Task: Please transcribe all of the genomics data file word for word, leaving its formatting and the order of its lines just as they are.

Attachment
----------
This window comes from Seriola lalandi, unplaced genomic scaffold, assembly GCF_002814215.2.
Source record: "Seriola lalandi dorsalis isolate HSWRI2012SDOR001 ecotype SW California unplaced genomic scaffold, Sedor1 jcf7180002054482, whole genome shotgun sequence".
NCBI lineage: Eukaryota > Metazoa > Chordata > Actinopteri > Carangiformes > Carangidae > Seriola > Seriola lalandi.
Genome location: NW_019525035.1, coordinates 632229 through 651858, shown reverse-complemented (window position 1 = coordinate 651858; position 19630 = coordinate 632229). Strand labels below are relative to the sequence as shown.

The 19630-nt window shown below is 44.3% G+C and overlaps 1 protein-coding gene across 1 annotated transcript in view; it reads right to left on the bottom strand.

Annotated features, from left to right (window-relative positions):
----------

This window comes from Seriola lalandi, unplaced genomic scaffold, assembly GCF_002814215.2.
Source record: "Seriola lalandi dorsalis isolate HSWRI2012SDOR001 ecotype SW California unplaced genomic scaffold, Sedor1 jcf7180002054482, whole genome shotgun sequence".
NCBI lineage: Eukaryota > Metazoa > Chordata > Actinopteri > Carangiformes > Carangidae > Seriola > Seriola lalandi.
Genome location: NW_019525035.1, coordinates 632229 through 651858, shown reverse-complemented (window position 1 = coordinate 651858; position 19630 = coordinate 632229). Strand labels below are relative to the sequence as shown.

The 19630-nt window shown below is 44.3% G+C and overlaps 1 protein-coding gene across 1 annotated transcript in view; it reads right to left on the bottom strand.

Annotated features, from left to right (window-relative positions):